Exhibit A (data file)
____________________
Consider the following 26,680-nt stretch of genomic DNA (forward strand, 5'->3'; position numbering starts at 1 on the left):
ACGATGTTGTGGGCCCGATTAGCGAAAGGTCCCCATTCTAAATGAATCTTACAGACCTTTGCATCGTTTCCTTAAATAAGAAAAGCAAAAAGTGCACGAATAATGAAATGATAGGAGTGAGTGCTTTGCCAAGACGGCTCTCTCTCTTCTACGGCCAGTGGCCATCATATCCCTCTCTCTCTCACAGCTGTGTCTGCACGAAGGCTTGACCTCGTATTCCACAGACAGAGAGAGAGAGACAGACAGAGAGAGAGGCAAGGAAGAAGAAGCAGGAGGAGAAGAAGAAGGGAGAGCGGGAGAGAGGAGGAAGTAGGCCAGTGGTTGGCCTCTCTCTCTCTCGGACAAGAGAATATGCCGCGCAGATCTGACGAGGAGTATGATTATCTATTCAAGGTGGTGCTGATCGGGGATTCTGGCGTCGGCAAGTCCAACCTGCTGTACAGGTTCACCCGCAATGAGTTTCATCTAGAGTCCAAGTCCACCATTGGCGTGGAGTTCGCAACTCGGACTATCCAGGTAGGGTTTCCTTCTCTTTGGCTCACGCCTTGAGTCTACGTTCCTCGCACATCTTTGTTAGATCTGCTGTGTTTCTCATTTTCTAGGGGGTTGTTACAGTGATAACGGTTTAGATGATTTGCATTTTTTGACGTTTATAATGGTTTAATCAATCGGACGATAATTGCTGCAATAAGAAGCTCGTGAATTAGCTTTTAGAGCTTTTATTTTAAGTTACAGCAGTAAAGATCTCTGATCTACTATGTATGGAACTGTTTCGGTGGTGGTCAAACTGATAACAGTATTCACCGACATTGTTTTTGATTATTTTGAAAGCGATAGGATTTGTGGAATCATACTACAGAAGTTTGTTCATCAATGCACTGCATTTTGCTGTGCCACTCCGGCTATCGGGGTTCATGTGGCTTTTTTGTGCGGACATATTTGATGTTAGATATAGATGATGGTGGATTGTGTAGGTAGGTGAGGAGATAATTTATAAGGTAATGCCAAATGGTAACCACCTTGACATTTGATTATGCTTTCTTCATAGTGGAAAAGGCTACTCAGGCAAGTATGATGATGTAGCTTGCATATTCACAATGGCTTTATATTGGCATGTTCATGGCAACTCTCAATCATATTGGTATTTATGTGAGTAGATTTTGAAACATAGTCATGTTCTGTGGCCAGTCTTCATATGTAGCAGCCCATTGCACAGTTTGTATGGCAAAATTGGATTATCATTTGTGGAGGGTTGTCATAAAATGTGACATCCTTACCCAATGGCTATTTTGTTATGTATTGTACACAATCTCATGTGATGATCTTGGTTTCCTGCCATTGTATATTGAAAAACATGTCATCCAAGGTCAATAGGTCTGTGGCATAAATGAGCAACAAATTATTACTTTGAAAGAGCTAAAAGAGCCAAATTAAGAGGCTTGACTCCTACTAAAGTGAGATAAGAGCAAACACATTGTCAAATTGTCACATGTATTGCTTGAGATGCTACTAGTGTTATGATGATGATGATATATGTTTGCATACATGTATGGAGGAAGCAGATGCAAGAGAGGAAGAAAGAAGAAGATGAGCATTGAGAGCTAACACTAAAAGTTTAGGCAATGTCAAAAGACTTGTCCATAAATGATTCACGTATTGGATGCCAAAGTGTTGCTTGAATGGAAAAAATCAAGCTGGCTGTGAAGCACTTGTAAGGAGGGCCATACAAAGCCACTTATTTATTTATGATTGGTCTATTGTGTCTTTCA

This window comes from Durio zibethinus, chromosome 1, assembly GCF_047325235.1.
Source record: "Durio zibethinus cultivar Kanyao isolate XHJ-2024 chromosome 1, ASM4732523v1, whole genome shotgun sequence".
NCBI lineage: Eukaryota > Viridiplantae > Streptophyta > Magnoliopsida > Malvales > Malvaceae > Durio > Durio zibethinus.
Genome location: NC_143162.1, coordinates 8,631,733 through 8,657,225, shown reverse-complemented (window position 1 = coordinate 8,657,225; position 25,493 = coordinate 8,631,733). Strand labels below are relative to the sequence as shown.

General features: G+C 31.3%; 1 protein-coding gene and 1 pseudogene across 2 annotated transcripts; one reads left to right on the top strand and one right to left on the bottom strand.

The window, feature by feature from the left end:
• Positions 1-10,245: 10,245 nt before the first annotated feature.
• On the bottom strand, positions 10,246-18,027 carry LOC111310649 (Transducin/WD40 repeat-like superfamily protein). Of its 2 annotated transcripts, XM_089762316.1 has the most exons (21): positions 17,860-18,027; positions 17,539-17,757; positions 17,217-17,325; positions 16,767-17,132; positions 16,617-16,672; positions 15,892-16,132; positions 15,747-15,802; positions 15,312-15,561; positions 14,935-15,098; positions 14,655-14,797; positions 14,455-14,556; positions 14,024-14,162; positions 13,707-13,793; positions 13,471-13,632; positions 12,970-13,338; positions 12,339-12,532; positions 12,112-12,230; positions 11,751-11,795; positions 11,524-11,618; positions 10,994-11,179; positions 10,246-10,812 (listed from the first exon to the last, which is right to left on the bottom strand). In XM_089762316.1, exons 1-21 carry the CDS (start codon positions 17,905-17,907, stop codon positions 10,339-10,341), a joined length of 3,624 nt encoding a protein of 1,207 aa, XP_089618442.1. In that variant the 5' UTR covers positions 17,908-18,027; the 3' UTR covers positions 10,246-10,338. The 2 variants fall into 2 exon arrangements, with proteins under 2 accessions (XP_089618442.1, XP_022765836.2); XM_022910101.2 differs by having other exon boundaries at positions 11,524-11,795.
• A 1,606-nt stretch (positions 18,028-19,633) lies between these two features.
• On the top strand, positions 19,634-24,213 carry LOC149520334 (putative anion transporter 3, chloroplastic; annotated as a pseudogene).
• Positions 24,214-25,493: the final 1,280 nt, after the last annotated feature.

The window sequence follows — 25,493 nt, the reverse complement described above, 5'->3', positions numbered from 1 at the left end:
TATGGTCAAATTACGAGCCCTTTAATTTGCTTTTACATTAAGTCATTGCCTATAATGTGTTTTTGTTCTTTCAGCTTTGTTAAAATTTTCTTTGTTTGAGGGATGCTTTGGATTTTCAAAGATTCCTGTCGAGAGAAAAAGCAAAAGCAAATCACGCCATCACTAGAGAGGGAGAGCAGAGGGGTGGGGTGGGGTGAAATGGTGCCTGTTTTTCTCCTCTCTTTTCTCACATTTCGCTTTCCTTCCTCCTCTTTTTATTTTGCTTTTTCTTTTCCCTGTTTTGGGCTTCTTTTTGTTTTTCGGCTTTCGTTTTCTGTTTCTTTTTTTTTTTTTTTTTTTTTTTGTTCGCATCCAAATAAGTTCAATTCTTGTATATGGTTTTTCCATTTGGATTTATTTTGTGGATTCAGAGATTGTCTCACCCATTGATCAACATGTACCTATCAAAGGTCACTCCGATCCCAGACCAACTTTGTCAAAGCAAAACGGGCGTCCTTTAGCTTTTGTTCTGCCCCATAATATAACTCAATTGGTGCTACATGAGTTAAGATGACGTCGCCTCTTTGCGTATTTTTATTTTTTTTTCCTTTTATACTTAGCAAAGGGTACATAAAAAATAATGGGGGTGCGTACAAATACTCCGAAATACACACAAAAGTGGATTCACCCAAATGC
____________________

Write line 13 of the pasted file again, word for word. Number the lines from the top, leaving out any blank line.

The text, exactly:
• Positions 24,214-25,493: the final 1,280 nt, after the last annotated feature.